The city itself doesn't take long time to be visited. One day by bike and it was done. Lot of wats (couldn't be different!) and lot of smiling people. As usual i sneaked in the garden of a wat that has also school functions. Kids all around playing. It always surprise me how the kid games could be so similar at the different corners of the world. I also believe (with no real knowledge) that the same games didn't change over last centuries. After spending some time to figure out if these games will survive to the electronic-era I decide that I don't actually have any possible answer: too much time that i don't go to a playground in Europe (not even sure if I would ever be able to seat in the middle of a school garden without any reaction from the school staff). Another randomly chosen restaurant on the street (we always choose those that are full of locals, it takes more effort to place the orders, but usually the final surprise is good!). Big guys with tattoos on one side (drinking and drinking and drinking and drinking) and some white collars on the other (drinking and drinking and drinking and drinking). As usual the white collars look much more stupid when drunk. Laotians drink "Beerlao (national beer brand) on the rocks" and actually it is a good way to postpone the numb in such a hot weather. (Should i add once more how good was the food? Yum!).

After the day of "Good Lonely Planet Tourist must do" Some Freedom!! Decided to go to Xieng Kuhan (23 km away from Vientiane) by bike :-) it would have taken 1 hour and 5000 kip by bus, but...would have been again one of the "must do". The streets were awful! As soon as you get out of the street that connects Vientiane to the Friendship Bridge (the one that you cross to enter from Thailand) everything gets dusty and with a lot of up and downs. The views were not so amazing, but even just the act of asking for directions, or smiling back to the women looking at us it gave me some really powerful feelings. I made couple of race with the kids (that probably were thinking that i was completely crazy since i was simulating a motor noise while racing). I also involuntary tested couple of times the honesty of the shopkeepers (the paper money here looks all the same!) and got back the exceeding money. Well it may sound stupid but after traveling a lot I have to say that it is rare! But really appreciated! Does it depend from the Communist ;ideology? ...hum not sure, especially after seeing a Lamborghini Diablo roaring in the streets (how the hell is possible to buy a Lamborghini Diablo in a Communist country were the average icome is close to 100 $/month?? Still don't know) What it is sure is that in the Communism-ruled country the Woman Day is a national Holiday! Meaning that offices are closed! At the Xieng Kuhan everywhere here were groups of women, kind of a picnic day! Generally it seems confirmed that the women role isn't really set on a fair base in the Laotian society looking to all those women i could just think " Things are going to change!" The 23 km back were as tough as the first. But I was happy while listening to Daniele Silvestri's Kunta Kinte:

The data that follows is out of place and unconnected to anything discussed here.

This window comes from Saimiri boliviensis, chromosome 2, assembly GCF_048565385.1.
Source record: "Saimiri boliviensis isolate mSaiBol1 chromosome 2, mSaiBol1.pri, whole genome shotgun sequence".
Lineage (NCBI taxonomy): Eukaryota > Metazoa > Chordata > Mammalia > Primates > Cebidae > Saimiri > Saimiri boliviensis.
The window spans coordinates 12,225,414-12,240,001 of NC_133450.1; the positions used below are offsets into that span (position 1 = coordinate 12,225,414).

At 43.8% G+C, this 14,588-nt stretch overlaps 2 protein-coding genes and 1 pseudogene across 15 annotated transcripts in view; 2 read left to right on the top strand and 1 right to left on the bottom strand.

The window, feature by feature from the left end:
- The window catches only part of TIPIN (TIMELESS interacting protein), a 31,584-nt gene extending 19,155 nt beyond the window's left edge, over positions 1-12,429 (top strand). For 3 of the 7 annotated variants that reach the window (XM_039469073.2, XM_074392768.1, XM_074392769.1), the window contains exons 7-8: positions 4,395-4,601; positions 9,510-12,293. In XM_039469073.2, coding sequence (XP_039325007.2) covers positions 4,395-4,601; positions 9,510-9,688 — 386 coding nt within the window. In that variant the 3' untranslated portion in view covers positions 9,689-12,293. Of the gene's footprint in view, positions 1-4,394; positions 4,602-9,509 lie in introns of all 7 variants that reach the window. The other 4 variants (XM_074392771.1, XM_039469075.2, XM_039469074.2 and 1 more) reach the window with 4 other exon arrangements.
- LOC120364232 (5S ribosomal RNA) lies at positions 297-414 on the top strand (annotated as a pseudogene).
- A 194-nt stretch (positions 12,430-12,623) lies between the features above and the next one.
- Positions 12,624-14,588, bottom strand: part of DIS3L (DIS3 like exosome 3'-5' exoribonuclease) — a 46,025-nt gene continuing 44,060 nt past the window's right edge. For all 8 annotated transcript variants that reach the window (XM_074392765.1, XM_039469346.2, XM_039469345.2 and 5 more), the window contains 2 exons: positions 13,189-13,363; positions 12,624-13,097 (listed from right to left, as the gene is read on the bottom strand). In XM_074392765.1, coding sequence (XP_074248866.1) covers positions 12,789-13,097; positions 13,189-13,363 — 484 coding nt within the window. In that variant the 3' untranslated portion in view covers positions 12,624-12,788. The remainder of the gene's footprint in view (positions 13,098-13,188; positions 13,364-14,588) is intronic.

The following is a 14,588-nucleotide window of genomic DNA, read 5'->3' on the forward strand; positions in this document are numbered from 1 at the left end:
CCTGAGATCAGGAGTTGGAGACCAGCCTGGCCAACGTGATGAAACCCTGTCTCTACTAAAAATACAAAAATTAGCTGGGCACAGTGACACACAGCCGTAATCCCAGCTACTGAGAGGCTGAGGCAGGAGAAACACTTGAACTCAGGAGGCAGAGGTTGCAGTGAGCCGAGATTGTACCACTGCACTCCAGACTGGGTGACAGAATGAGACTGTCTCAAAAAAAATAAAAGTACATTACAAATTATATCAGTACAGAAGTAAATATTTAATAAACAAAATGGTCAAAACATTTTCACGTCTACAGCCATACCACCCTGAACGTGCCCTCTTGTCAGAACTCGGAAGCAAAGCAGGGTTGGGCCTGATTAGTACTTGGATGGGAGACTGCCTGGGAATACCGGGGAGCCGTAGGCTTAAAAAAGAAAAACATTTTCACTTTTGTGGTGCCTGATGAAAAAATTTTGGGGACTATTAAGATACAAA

"L'unico miracolo politico riuscito in questo secolo e' avere fatto in modo che gli schiavi si parlassero, si assomigliassero perché così faceva comodo per il mercato unico e libero. Però così succede che gli schiavi si conoscono, si riconoscono magari poi riconoscendosi succede che gli schiavi si organizzano e se si contano allora vincono.

Things, hopefully, are going to change!

Ps for those missing the pictures, I miss them too, but the camera card got corrupted while uploading: what a f@&€k! Hopefully will be able to save something and upload later on!